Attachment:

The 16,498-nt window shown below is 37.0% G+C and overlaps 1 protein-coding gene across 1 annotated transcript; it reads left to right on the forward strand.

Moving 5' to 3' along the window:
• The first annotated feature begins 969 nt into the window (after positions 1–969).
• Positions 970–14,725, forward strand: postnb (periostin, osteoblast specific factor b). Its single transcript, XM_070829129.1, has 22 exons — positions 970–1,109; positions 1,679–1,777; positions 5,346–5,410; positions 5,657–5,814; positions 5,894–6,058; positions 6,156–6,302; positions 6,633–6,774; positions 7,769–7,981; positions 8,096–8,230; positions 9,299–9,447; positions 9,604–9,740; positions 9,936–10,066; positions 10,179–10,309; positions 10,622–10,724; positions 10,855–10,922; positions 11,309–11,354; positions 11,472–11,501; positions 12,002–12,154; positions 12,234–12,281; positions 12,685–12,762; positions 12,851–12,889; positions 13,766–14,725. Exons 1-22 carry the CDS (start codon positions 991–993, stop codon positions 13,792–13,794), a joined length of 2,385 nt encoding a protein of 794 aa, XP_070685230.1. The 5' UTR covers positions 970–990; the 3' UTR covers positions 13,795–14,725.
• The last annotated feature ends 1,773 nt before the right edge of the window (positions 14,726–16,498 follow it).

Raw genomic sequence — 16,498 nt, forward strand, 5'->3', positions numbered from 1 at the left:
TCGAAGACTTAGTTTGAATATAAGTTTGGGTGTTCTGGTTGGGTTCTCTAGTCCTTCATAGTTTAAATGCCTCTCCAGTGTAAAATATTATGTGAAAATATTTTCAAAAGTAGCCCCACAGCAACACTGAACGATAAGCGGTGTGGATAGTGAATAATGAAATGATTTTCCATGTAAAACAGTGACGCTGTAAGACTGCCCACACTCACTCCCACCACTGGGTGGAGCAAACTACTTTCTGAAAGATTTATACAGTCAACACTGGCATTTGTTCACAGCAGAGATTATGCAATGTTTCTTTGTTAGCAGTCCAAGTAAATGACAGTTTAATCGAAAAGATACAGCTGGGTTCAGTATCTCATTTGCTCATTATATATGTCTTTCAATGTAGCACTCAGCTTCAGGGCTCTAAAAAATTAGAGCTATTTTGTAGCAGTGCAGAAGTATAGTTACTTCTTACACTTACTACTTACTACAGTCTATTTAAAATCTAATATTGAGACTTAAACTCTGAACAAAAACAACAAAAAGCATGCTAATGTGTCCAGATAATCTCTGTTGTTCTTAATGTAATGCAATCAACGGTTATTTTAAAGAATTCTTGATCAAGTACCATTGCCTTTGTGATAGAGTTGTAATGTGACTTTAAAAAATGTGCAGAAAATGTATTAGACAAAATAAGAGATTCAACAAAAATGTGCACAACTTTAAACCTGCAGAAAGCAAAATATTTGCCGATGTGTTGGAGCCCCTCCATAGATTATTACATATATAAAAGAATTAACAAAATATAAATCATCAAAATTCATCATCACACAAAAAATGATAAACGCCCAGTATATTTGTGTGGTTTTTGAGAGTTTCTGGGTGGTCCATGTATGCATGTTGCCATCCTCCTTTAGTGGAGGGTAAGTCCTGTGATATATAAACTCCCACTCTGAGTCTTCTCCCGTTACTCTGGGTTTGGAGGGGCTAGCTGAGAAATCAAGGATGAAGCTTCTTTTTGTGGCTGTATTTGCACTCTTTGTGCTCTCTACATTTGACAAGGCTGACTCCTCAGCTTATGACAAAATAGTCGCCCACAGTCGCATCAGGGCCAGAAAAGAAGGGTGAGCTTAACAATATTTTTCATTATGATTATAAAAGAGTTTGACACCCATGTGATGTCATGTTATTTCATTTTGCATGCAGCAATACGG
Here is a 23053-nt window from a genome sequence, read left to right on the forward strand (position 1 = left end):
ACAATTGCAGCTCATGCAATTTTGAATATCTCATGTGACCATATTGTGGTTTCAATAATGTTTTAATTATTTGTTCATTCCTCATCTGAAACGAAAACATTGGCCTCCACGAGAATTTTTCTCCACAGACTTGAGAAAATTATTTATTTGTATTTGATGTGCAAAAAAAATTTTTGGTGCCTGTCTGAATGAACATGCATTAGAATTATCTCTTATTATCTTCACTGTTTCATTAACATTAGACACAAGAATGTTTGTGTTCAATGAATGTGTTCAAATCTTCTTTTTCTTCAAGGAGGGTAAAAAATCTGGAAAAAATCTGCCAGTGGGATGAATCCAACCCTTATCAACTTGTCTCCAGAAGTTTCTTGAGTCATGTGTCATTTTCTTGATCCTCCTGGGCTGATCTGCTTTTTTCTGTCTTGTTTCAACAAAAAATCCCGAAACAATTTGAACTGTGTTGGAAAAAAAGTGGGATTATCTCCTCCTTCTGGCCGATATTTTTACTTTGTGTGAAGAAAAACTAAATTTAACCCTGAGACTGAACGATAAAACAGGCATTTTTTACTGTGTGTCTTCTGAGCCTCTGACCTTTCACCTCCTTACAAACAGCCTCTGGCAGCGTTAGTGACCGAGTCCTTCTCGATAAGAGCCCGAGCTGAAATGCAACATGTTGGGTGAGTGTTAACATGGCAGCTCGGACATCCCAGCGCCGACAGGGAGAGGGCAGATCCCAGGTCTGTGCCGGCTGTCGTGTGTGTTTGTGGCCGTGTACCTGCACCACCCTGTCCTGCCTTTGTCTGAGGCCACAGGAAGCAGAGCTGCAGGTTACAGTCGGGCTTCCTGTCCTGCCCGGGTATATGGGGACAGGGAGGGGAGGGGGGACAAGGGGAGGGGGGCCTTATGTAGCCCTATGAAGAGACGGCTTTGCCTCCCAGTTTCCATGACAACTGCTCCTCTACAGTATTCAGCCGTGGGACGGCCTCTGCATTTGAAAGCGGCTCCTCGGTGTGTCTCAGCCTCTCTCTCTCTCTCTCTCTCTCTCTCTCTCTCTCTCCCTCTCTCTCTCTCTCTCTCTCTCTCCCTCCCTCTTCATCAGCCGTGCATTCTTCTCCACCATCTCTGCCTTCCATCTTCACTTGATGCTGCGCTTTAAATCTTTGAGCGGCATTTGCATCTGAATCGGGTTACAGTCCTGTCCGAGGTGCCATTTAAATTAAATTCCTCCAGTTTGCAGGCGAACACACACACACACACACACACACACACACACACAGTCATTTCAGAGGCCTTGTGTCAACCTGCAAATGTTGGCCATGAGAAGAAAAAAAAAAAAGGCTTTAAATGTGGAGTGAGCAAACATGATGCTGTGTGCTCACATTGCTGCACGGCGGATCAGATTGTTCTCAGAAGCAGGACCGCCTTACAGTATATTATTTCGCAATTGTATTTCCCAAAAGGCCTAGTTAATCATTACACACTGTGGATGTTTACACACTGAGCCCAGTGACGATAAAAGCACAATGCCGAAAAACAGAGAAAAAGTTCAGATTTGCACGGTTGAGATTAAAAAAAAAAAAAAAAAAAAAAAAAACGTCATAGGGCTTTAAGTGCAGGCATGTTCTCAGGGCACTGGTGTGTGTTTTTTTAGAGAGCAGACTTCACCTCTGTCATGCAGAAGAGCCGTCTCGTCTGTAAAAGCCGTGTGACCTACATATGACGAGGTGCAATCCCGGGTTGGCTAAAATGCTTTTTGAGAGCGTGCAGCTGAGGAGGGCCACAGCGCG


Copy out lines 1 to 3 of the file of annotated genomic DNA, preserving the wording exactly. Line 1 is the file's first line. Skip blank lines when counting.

The 16,498-nt window shown below is 37.0% G+C and overlaps 1 protein-coding gene across 1 annotated transcript; it reads left to right on the forward strand.

Moving 5' to 3' along the window:
• The first annotated feature begins 969 nt into the window (after positions 1–969).